Elaine Marshall

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Elaine Marshall
Elaine Marshall.jpg
North Carolina Secretary of State
Incumbent
In office
1996 - Present
Term ends
2017
Years in position 18
PartyDemocratic
PredecessorJanice Faulkner
Compensation
Base salary$123,198
Elections and appointments
Last electionNovember 6, 2012
First elected1996
Next generalNovember 8, 2016
Campaign $$1,990,034
Term limitsNone
Prior offices
North Carolina State Senate
1993-1996
Education
Bachelor'sUniversity of Maryland (1968)
J.D.Campbell University School of Law (1981)
Personal
BirthdayNovember 18, 1945
Place of birthLineboro, Maryland
ProfessionLawyer, teacher
ReligionMethodist
Websites
Office website
Personal website
Campaign website
Elaine F. Marshall (born November 18, 1945 in Lineboro, Maryland) is the current Democratic Secretary of State of North Carolina. First elected to the position in 1996, she is the first woman to be elected North Carolina secretary of state and the first woman elected to statewide executive office in North Carolina. In that race she defeated NASCAR legend Richard Petty, who had initially been seen as virtually unbeatable.[1]

One of her main issue since taking office has been the protection of copyrights and deterring counterfeit goods. She has also focused on reducing the cost of doing business for companies and individuals and improving information technology.[1]

Marshall won a fifth term in office in 2012.[2] She defeated Chowan County Board of Commissioners Chairman Ed Goodwin (R) in the general election on November 6, 2012.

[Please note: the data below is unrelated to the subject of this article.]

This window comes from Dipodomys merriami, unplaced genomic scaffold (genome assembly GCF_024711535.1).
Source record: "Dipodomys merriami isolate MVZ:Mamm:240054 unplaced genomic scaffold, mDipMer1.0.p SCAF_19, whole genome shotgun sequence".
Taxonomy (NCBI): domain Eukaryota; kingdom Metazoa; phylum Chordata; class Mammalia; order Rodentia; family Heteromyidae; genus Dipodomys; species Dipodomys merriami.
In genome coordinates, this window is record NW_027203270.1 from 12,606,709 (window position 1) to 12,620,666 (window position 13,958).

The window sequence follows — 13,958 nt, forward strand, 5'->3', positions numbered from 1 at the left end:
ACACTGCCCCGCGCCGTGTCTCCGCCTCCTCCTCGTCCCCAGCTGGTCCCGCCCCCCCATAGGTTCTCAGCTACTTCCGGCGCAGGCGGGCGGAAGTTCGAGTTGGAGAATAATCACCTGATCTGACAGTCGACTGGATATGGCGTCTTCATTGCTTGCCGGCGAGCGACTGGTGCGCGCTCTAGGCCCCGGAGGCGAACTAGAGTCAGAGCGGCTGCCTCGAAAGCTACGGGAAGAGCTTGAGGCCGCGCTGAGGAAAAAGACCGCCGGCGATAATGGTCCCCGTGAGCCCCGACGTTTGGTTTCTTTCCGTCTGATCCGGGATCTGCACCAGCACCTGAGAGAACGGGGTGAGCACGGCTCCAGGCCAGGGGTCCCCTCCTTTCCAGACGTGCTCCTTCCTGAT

Marshall began her career as a home economics teacher. She has been involved with the Democratic Party activity since the 1970s. In 1991 she became chair of the Harnett County Democratic Party and went on to serve in the North Carolina State Senate from 1993 to 1996.[3]

Biography

Marshall was born and raised in Maryland. She attended the University of Maryland for her undergraduate education, receiving a B.S. in Home Economics in 1968. She spent the following year teaching in the Lenoir County School System. She juggled three jobs in the 1970s running a book and gift store (1969-74), teaching at the Lenoir Community College and Johnston Tech Community College (1970-7), and simultaneously served as the owner and decorator of the Custom House (1975-9).[4]

The future secretary of state began her involvement in politics during this period. She was named National Committee Woman for the Young Democrats of North Carolina organization in 1974. She remained in that role until 1977, when she became National Secretary for the Young Democrats of America.

Marshall earned her J.D. in 1981 from Campbell University School of Law, where she later became an adjunct faculty member for the Trial Advocacy Program (from 1982 to 1984). She launched her legal career immediately upon graduation, taking a job in Harnett County as an associate for the office of Edgar R. Bain. She practiced law there for three years while also building political momentum as the president of the Democratic Women's Committee. She served as President for four years, and then as the county’s Democratic Party Chairwoman, beginning in 1991.[4]

Marshall has served as a partner for two law firms – Bain & Marshall from 1985 to 1992 and Marshall & Marshall from 1993 to 1997.

Education

  • Bachelor's degree, University of Maryland (1968) in textiles and clothing